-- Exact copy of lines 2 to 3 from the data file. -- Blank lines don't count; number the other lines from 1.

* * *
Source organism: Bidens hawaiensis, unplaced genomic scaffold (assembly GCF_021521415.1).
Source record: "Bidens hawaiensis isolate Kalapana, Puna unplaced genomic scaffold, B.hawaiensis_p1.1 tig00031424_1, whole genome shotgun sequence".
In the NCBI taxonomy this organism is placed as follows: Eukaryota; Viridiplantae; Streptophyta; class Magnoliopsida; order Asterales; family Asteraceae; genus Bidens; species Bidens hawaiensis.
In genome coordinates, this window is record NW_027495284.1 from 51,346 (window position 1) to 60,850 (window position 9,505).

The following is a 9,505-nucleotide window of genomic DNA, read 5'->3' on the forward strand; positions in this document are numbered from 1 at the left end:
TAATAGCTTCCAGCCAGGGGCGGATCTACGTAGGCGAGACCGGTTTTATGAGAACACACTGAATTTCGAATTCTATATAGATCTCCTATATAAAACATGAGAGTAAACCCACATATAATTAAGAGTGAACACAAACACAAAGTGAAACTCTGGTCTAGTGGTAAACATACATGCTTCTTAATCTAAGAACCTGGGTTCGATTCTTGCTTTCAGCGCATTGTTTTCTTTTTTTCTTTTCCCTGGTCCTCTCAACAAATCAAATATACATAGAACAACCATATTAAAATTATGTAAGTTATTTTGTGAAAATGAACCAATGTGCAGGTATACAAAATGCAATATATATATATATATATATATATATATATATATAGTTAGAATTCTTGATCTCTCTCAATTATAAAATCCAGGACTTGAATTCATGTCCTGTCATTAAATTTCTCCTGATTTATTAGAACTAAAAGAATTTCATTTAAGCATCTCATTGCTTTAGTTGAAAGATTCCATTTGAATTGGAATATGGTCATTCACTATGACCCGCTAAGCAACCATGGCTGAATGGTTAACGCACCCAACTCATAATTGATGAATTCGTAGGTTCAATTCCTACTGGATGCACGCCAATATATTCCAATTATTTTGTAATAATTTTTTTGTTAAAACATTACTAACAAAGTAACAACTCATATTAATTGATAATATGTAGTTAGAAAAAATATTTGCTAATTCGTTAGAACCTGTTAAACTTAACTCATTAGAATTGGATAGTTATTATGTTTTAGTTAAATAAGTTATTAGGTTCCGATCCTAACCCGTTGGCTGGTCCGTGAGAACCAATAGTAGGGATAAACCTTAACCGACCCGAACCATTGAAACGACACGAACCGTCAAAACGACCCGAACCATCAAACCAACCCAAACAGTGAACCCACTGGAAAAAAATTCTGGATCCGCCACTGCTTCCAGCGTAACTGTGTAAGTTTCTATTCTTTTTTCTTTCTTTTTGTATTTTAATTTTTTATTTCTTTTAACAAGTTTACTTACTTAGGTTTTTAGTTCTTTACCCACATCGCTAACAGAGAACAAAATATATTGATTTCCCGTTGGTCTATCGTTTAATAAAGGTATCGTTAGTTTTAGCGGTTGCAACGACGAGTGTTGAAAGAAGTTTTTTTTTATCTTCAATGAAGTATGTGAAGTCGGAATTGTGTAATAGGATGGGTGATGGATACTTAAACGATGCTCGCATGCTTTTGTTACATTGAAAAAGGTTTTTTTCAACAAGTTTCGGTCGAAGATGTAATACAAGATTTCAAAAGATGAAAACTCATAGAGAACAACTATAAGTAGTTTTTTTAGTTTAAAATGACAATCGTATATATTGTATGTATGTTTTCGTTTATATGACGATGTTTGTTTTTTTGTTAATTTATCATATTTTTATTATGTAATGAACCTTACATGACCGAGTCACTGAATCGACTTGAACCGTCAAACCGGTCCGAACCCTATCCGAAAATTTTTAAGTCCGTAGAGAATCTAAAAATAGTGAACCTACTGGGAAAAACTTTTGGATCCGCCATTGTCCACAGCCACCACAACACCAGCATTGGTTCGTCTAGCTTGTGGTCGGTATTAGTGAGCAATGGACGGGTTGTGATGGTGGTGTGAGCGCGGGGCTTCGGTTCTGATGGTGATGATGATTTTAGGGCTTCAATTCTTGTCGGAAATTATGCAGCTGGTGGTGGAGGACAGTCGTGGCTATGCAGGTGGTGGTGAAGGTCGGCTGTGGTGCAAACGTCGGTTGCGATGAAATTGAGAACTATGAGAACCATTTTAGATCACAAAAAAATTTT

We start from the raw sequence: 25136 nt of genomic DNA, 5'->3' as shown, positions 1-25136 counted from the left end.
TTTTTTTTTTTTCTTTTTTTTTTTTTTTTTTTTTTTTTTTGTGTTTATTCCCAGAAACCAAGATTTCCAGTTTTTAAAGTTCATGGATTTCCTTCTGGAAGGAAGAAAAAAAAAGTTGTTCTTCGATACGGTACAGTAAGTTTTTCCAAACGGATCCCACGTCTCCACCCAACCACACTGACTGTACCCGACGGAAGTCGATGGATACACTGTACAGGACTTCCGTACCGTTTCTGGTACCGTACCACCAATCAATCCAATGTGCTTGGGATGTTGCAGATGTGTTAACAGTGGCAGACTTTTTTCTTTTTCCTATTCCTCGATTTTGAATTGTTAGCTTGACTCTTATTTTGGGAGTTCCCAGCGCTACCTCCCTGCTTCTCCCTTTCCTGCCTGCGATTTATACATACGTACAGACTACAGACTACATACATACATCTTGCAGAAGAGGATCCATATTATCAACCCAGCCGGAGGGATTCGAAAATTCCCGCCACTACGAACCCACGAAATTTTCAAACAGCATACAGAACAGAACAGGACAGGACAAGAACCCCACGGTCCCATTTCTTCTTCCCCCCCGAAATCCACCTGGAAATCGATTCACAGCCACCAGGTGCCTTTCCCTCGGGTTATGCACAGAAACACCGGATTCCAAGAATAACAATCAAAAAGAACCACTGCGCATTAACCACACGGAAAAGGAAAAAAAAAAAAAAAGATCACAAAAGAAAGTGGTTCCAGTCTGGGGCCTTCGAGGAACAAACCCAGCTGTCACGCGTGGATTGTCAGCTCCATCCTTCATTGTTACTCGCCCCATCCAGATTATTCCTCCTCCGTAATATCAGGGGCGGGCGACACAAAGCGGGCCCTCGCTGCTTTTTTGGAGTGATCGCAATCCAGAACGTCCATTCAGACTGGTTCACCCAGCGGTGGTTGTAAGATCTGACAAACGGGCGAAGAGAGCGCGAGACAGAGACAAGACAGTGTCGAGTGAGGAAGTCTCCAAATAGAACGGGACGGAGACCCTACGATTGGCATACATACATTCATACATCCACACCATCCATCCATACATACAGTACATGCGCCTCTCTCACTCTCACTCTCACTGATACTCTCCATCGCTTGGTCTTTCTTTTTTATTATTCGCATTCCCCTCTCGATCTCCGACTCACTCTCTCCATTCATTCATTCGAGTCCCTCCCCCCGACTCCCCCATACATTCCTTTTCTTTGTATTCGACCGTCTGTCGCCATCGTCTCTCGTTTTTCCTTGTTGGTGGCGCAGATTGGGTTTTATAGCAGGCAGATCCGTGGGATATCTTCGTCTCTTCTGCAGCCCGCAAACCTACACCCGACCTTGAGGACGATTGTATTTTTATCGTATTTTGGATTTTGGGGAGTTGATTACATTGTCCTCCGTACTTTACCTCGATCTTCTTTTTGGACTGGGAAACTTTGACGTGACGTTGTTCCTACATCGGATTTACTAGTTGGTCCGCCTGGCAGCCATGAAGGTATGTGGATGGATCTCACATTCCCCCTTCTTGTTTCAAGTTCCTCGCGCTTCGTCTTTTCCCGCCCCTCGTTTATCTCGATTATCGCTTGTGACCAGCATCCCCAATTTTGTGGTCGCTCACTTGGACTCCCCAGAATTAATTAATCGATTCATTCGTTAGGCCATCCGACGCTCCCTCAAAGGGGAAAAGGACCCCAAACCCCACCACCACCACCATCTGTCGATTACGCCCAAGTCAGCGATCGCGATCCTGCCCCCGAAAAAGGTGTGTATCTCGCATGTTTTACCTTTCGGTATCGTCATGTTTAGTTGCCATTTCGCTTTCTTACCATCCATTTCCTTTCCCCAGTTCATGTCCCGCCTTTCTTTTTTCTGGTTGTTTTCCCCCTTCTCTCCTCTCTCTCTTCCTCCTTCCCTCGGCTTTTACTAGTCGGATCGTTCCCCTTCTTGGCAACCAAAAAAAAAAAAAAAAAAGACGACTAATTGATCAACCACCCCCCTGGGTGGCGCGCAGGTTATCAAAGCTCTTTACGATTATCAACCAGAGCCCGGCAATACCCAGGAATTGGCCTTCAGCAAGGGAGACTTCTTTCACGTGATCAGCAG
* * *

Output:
Source record: "Bidens hawaiensis isolate Kalapana, Puna unplaced genomic scaffold, B.hawaiensis_p1.1 tig00031424_1, whole genome shotgun sequence".
In the NCBI taxonomy this organism is placed as follows: Eukaryota; Viridiplantae; Streptophyta; class Magnoliopsida; order Asterales; family Asteraceae; genus Bidens; species Bidens hawaiensis.